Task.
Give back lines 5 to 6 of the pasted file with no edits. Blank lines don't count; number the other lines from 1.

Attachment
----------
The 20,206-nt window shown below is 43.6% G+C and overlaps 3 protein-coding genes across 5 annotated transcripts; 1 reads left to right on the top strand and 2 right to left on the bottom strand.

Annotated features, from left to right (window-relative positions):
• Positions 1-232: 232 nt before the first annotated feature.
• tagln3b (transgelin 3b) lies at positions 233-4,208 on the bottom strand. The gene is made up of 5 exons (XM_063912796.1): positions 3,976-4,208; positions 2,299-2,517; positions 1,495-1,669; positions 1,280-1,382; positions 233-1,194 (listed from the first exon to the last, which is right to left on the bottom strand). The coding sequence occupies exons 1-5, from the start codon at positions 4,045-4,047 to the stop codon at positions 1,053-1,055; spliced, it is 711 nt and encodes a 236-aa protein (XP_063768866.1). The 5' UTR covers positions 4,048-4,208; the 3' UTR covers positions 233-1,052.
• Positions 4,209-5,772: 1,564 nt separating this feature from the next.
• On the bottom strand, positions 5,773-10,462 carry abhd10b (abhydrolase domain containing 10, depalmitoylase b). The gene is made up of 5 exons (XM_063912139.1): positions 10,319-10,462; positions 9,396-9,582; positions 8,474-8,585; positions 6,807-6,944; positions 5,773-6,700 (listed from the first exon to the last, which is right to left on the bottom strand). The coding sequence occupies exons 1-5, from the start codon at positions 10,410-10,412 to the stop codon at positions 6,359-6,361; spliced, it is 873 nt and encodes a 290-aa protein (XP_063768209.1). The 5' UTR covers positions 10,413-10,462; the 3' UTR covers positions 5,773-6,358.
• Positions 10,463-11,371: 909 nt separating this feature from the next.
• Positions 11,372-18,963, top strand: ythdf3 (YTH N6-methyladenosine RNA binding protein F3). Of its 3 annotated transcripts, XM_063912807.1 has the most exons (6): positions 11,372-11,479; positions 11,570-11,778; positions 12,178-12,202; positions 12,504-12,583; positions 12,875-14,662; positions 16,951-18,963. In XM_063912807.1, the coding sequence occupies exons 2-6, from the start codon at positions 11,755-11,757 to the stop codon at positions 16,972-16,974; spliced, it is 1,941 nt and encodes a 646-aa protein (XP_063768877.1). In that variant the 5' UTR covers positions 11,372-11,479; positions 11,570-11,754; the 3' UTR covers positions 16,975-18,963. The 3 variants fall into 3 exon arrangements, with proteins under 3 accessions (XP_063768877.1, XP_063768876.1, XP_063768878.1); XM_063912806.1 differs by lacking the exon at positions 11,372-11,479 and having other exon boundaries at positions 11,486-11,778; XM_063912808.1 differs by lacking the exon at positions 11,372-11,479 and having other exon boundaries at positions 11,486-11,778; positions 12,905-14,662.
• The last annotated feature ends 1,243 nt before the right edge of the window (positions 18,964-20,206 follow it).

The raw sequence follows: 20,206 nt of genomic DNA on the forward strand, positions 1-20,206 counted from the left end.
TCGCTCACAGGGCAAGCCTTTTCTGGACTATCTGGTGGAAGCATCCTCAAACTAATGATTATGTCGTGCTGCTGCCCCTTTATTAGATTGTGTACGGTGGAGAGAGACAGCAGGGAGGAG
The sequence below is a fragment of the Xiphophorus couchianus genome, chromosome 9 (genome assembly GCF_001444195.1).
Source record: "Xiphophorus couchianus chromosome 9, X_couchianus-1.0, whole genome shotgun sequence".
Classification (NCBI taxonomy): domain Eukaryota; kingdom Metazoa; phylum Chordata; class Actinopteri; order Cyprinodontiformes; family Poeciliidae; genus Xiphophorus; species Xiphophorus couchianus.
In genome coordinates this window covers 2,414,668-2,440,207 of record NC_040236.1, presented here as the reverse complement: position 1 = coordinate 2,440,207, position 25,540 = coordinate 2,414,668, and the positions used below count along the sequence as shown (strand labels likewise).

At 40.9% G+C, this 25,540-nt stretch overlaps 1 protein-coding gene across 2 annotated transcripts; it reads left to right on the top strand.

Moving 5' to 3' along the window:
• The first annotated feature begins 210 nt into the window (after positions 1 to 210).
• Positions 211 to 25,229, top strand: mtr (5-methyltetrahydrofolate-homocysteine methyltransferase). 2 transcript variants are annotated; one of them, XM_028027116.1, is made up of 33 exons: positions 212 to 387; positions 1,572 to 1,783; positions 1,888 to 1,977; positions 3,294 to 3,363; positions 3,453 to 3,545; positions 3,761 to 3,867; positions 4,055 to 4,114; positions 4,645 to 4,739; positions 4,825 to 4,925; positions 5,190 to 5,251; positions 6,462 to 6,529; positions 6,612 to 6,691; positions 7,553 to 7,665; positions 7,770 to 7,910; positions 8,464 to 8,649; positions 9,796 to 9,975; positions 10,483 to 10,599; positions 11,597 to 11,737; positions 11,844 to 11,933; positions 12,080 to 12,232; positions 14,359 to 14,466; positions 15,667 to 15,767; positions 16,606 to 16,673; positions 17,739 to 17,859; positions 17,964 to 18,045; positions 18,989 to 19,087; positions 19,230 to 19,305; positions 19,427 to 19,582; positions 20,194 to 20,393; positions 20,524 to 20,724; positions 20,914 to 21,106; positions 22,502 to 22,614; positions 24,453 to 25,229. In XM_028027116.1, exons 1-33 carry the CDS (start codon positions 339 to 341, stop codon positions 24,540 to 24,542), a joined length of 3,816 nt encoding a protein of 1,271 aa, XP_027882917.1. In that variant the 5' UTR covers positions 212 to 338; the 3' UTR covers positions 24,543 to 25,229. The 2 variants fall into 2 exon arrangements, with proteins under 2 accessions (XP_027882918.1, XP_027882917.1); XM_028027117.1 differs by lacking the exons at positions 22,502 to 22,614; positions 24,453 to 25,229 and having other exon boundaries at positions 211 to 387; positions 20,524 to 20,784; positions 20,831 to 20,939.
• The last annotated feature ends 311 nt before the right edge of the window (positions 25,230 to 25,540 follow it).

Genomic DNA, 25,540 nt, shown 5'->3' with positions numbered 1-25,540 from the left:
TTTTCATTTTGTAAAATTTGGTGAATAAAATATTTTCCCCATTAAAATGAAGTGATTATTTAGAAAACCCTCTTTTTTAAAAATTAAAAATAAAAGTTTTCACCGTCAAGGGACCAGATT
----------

• Positions 4,209-5,772: 1,564 nt separating this feature from the next.
• On the bottom strand, positions 5,773-10,462 carry abhd10b (abhydrolase domain containing 10, depalmitoylase b). The gene is made up of 5 exons (XM_063912139.1): positions 10,319-10,462; positions 9,396-9,582; positions 8,474-8,585; positions 6,807-6,944; positions 5,773-6,700 (listed from the first exon to the last, which is right to left on the bottom strand). The coding sequence occupies exons 1-5, from the start codon at positions 10,410-10,412 to the stop codon at positions 6,359-6,361; spliced, it is 873 nt and encodes a 290-aa protein (XP_063768209.1). The 5' UTR covers positions 10,413-10,462; the 3' UTR covers positions 5,773-6,358.